Molecular changes in human melanoma metastasis
Keywords: malignant melanoma, metastasis, tumor suppressor gene, apoptosis, transcription factor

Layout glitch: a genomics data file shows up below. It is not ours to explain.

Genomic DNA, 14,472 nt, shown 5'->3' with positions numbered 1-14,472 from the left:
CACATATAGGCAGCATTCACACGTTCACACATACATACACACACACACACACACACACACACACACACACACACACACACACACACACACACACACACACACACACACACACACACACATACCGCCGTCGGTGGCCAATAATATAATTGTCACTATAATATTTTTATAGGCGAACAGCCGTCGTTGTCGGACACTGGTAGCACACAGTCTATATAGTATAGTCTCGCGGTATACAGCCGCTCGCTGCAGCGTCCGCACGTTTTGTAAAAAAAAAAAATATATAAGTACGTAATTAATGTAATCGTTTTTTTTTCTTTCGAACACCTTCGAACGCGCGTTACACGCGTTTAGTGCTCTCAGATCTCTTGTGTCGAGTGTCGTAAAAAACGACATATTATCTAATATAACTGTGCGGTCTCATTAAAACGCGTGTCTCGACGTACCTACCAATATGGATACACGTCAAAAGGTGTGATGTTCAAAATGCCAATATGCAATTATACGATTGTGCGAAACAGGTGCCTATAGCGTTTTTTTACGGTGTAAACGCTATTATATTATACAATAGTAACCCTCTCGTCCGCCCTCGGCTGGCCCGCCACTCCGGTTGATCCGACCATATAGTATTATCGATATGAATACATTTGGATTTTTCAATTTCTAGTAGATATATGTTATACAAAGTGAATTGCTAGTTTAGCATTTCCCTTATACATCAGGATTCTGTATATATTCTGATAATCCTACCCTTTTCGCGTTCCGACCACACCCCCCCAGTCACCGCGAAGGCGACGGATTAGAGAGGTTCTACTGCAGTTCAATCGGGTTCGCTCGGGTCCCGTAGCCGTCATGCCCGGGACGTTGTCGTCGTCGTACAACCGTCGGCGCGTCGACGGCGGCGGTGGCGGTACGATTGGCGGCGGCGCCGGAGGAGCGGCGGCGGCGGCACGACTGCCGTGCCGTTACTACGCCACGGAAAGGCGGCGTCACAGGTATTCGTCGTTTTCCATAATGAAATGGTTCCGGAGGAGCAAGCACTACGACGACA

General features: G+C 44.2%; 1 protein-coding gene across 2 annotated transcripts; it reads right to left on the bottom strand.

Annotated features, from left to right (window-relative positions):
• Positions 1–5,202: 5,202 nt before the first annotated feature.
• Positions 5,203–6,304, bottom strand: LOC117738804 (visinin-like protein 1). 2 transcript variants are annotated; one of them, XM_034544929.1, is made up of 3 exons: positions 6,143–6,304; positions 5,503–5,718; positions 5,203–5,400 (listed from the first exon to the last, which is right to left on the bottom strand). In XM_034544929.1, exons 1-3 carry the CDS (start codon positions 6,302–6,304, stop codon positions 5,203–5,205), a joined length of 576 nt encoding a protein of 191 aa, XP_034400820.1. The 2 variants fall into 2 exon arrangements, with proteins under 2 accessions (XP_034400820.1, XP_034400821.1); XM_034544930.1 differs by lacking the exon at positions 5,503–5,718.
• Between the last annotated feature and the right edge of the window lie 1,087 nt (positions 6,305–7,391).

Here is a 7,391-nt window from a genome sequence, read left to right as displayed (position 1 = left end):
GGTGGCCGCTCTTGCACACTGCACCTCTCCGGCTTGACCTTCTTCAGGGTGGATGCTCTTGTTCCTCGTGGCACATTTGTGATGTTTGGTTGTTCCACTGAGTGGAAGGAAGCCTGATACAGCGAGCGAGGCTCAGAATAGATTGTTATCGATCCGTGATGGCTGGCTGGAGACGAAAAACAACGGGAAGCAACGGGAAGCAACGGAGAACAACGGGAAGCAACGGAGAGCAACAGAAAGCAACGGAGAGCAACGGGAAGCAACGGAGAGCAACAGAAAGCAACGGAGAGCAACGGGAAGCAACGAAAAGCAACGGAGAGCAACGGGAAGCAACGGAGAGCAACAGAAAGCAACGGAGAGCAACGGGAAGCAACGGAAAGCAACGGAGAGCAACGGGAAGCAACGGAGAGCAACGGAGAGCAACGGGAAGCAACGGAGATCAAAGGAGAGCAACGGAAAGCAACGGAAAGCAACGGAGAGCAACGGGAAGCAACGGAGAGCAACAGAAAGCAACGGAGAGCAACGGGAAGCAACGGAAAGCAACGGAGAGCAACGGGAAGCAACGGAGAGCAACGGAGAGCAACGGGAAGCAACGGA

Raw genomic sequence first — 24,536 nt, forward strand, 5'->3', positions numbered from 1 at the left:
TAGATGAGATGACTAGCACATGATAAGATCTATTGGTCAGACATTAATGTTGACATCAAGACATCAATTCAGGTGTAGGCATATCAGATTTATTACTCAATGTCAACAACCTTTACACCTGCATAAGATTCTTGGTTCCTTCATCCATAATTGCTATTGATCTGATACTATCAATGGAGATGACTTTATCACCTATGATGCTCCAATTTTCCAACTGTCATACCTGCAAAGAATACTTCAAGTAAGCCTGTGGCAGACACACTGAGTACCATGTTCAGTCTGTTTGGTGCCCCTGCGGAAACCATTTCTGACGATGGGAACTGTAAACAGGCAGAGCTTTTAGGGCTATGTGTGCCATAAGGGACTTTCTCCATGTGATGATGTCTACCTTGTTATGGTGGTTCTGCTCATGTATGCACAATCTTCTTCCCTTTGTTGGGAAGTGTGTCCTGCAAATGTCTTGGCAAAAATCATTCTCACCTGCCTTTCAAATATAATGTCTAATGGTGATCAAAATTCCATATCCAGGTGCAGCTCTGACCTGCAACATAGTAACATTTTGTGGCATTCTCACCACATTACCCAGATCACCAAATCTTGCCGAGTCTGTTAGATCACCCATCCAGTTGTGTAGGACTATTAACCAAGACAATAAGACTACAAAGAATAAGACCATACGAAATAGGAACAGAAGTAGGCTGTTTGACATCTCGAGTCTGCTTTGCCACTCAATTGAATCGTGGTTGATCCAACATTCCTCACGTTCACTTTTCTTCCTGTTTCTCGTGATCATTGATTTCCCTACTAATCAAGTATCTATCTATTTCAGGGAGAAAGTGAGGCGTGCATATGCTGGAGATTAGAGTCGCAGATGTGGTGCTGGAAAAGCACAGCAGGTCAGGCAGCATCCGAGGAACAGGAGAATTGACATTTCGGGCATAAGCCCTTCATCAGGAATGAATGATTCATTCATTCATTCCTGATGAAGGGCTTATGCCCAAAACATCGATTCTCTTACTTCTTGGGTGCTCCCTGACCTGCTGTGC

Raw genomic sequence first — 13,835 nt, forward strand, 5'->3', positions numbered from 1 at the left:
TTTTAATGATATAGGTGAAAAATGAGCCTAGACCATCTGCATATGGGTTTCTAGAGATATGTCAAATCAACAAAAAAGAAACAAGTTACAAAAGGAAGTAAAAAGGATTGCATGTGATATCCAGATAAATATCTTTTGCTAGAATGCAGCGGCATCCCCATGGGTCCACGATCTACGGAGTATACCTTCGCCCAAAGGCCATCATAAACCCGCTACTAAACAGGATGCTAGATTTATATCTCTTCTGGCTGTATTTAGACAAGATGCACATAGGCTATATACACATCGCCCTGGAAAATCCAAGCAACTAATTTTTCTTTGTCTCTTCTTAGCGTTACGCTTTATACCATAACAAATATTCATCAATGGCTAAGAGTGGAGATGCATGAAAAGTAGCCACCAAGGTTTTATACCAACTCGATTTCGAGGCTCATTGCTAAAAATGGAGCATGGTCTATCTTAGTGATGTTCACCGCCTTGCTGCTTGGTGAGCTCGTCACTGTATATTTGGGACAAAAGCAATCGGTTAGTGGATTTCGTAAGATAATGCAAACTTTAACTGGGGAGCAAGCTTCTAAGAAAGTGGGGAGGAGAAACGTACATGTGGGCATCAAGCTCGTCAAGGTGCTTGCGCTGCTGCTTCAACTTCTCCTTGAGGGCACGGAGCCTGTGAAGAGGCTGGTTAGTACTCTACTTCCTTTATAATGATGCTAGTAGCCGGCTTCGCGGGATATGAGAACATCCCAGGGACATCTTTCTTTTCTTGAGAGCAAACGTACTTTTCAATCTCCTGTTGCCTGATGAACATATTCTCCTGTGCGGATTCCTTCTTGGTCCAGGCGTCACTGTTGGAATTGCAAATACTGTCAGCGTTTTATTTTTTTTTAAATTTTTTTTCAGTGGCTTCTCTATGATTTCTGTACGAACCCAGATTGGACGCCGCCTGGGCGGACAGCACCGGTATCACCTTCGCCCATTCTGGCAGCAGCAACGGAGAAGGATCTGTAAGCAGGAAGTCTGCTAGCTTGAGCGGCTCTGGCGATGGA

AbstractThe molecular changes associated with the transition of melanoma cells from radial growth phase to vertical growth phase (metastatic phenotype) are not well defined. Our recent studies have demonstrated that the two tumor suppressor genes, p53 and p16/CDKN2, do not play a major role in the acquisition of the metastatic phenotype in human melanoma. Mutations in p53 are infrequent and do not correlate with the metastatic potential of human melanoma cells while p161CDKN2 abnormalities are frequent, but are not prerequisite for the acquistion of the metastatic phenotype. On the other hand, the tyrosine-kinase receptor c-KIT and the cell adhesion molecule MCAMIMUC-18 play active roles in the progression of human melanoma. Metastatic melanoma cells overexpress MCAM and do not express the c-KIT receptor. Enforced c-KIT expression in metastatic cells significantly inhibited their growth and metastatic potential in nude mice. Furthermore, exposure of c-KIT-positive melanoma cells in vitro and in vivo to stem cell factor (SCF), the ligand for c-KIT, triggered apoptosis of these cells but not of normal melanocytes. Ectopic expression of MCAM into primary cutaneous melanoma cells enhanced their tumorigenicity and met$static ability in vivo. We found that both genes, c-KIT and MCAM, are regulated by the transcription factor AP-2 and that metastatic melanoma cells do not express AP-2. We therefore propose that loss of AP-2 might be a crucial event in the progression of human melanoma.